Depression is an illness that can strike when you least expect it and without rhyme or reason. Unfortunately, in a worrying trend, many men are not seeking help for their underlying mental health issues.
Eric Grothe Jnr, former NRL player and Men’s Health Week ambassador, knows all too well about the pressure and the struggles of day-to-day life whilst living with depression.
“Having been a professional sportsman myself for many years, I’ve seen the impact bottling up a mental health problem can have in the long run,” he says. “It’s so important to confront these issues early.”
“Just like your physical health, there are always actions you can take to help improve the mental health of yourself and those around you this Men’s Health Week,” says Grothe.
With around 1 in 8 Australian men experiencing depression in their lifetime, men should feel they have the support around them to tackle their issues and the surrounding stigma. Here are Grothe’s top tips for taking control of your mental health:
1. Help remove the stigma
We all play a role in shifting perceptions associated with depression, anxiety and other mental health issues. We need to help more males seek the help and support they need by supporting one other, instead of judging. I’ve seen many of my former colleagues struggle with depression and anxiety, as have I at times, so I’ve seen the impact of bottling up problems. Help remove stigma associated with depression, anxiety and other mental health issues by paying attention to how your friends and family are doing, offering support and speaking up.
2. Get your troubles out in the open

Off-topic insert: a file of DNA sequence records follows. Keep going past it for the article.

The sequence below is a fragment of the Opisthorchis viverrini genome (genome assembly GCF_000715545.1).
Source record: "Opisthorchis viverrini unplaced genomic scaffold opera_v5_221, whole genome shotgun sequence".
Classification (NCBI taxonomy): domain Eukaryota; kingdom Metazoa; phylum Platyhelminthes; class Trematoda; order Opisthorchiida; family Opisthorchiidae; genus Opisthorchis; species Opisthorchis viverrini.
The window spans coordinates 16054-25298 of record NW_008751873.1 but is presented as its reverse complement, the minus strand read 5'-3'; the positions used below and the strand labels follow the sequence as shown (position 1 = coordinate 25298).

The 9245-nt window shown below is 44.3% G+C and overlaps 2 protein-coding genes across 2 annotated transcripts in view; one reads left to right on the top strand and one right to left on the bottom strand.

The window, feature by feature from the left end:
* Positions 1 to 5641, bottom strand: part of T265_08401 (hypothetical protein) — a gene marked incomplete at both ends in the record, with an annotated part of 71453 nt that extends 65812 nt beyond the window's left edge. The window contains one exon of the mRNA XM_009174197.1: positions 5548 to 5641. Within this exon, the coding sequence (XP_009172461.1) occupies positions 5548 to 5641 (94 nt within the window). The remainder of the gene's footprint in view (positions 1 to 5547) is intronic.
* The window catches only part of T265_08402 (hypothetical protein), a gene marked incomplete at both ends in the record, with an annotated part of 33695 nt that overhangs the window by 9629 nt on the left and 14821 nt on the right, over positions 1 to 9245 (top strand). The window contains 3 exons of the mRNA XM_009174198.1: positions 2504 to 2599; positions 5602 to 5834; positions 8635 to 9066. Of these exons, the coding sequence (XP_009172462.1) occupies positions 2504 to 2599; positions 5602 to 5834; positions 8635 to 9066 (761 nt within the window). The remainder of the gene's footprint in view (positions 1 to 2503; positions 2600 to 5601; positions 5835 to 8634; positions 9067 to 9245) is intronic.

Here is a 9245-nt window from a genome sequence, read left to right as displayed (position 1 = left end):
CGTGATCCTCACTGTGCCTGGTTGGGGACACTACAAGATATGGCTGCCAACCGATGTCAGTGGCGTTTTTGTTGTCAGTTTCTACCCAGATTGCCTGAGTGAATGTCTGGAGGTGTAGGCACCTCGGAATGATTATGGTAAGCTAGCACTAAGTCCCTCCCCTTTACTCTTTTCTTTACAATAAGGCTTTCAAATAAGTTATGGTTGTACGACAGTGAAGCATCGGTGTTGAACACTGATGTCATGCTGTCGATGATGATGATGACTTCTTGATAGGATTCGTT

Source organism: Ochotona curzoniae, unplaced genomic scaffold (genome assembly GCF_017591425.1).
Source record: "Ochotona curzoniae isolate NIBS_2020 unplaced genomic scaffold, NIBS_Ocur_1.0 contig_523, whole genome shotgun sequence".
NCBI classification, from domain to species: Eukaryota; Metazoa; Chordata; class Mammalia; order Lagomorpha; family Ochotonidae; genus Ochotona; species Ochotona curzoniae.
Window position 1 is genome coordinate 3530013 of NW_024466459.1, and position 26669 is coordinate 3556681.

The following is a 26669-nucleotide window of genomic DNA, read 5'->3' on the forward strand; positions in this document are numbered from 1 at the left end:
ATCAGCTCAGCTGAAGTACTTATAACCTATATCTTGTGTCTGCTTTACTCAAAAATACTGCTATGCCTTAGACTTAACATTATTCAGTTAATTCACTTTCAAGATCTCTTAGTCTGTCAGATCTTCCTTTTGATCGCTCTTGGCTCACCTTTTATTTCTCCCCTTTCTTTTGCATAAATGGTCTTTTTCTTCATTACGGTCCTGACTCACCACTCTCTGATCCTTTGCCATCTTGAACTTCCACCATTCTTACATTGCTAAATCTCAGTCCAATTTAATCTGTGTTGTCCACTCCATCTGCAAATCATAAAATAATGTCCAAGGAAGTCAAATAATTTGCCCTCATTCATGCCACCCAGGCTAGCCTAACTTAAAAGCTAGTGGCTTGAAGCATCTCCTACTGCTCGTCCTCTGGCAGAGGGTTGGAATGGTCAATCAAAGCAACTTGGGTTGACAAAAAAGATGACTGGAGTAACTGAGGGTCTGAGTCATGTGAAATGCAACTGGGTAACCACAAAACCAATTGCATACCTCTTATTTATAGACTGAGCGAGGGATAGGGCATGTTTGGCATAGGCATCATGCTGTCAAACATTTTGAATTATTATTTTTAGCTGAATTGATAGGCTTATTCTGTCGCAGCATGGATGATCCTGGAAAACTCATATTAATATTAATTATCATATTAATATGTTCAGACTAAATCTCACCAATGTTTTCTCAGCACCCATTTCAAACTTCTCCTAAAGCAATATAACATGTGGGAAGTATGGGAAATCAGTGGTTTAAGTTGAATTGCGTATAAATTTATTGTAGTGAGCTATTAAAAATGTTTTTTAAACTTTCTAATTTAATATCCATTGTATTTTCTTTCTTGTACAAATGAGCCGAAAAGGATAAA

Having honest conversations with a mate and being a good listener is one thing that all of us can do this Men’s Health Week. An open chat with a trusted friend about something that’s bothering you can make a massive difference to how you’re feeling. What begins as banter may end up saving a life.
3. Have a chat behind the wheel
For Men’s Health Week 2016, Nissan is encouraging men to talk about mental health issues whilst doing a lap in the car with a mate. The aim of the ‘Chat Laps’ initiative is to confront these issues early and being in a car with someone is a good time to do this; with Chat Laps, we’re urging men to use driving time to listen to and help a mate. Take the opportunity to open up to a friend in the car if anything is worrying you; it’s that easy.
4. Stay active
For many men, activities you can look forward to is an important element in overcoming hurdles. This rings true for me in the high-pressure setting that is professional sport, and a good training session never fails to clear the head. Activity-based approaches like sports and getting outdoors can help to encourage you to open up to others.
5. Find help and advice
By visiting the beyondblue.org.au/chatlaps, men can get tips on how to start a difficult conversation or assist a mate to get help. Help is available and it all starts with that first chat. Mental health professionals are available 24/7 at their Support Service and can be reached by phone (1300 22 4636) or online (beyondblue.org.au/get-support)
Men’s Health Week runs from June 13-19. For more info check out menshealthweek.org.au – #MensHealthWeek